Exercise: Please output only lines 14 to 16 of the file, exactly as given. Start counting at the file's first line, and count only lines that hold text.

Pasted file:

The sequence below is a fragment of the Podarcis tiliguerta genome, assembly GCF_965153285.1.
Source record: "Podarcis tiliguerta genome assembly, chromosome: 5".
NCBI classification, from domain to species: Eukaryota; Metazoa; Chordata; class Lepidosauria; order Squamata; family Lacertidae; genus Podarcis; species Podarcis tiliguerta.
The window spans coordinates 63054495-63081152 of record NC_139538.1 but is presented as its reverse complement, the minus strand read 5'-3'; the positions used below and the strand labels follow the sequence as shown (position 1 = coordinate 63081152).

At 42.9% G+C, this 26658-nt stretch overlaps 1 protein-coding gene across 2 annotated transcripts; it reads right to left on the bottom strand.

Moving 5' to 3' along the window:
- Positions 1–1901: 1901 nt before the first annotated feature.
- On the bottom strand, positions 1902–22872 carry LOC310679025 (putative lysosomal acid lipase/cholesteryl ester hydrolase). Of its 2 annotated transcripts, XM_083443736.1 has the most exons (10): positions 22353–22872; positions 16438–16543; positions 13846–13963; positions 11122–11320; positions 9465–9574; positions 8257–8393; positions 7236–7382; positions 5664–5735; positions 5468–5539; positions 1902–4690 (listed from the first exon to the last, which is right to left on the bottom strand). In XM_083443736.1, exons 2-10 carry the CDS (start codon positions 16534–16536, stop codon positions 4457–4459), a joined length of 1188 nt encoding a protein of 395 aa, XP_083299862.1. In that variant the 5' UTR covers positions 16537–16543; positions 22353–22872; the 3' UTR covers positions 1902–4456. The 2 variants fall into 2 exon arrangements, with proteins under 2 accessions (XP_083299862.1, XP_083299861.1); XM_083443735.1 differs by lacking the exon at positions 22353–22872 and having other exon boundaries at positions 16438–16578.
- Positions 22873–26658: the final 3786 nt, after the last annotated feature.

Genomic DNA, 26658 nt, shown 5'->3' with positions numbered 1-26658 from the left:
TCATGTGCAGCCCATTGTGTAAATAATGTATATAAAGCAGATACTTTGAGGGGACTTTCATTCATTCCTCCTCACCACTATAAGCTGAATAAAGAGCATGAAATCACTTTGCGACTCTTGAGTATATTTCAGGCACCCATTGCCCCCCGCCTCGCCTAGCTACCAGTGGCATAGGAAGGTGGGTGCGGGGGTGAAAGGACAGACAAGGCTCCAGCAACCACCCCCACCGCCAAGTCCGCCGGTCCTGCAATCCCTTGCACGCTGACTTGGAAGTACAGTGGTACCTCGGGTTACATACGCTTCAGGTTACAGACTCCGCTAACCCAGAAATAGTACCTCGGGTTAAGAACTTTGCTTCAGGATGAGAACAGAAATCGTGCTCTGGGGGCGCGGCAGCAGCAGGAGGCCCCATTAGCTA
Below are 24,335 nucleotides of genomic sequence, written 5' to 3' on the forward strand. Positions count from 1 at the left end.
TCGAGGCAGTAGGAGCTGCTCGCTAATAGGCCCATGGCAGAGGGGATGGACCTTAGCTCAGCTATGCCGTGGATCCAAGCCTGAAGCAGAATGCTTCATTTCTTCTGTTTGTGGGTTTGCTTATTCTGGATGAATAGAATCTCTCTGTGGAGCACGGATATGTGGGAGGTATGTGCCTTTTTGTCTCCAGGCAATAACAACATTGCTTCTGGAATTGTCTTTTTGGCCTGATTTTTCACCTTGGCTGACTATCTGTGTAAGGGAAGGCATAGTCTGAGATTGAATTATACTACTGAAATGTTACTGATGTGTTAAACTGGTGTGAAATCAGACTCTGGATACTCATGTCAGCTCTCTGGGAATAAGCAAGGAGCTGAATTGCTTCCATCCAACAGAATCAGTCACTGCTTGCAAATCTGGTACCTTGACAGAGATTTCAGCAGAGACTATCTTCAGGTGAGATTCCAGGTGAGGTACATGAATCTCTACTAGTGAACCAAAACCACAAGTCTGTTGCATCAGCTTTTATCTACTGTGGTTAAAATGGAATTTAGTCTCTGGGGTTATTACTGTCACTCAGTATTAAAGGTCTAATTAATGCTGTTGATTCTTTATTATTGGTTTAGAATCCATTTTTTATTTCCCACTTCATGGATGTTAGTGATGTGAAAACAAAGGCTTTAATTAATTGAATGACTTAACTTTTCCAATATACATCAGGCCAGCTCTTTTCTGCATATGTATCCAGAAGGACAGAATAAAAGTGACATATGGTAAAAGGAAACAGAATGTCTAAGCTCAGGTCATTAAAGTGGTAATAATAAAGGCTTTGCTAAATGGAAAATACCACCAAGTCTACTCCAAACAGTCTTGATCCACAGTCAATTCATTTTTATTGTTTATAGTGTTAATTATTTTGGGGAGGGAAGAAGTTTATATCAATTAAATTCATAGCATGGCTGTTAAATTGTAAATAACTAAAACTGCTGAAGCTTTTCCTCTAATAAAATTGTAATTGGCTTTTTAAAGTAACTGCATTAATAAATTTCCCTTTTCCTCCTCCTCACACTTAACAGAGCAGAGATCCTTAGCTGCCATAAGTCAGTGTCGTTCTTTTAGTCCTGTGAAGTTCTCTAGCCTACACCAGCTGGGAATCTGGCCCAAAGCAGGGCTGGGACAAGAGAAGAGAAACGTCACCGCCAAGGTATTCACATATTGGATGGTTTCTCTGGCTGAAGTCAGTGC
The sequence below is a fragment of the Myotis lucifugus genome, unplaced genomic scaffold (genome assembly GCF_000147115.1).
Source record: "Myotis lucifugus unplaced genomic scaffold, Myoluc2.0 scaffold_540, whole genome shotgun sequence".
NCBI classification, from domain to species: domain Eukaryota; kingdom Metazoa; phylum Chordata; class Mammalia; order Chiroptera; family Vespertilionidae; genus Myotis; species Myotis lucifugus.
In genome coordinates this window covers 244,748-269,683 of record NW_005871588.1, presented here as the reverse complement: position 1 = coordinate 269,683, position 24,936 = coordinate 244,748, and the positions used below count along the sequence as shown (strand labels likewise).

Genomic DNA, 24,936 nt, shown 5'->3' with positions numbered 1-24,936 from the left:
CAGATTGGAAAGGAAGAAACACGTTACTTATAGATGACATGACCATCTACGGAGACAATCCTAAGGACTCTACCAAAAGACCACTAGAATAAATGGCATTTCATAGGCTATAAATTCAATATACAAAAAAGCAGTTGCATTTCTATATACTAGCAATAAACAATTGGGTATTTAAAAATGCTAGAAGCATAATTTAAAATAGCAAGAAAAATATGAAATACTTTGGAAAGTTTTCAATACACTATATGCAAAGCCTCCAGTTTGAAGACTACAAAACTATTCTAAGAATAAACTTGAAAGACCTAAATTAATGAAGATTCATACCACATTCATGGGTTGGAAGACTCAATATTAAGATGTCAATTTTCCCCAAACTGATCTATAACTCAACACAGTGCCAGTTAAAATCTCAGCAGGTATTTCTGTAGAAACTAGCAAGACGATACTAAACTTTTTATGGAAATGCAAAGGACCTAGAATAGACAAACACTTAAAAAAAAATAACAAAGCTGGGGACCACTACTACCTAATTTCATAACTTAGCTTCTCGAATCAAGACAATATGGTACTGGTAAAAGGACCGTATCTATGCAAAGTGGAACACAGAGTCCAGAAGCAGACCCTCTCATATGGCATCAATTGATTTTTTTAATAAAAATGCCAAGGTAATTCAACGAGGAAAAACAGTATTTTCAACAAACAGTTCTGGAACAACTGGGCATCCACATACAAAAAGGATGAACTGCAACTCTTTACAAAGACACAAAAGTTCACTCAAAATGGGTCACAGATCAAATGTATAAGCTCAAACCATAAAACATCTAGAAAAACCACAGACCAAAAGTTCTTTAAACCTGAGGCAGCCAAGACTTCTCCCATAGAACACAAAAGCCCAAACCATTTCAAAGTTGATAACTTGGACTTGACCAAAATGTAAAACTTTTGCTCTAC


The sequence below is a fragment of the Myotis lucifugus genome, unplaced genomic scaffold (genome assembly GCF_000147115.1).
Source record: "Myotis lucifugus unplaced genomic scaffold, Myoluc2.0 scaffold_540, whole genome shotgun sequence".
NCBI classification, from domain to species: domain Eukaryota; kingdom Metazoa; phylum Chordata; class Mammalia; order Chiroptera; family Vespertilionidae; genus Myotis; species Myotis lucifugus.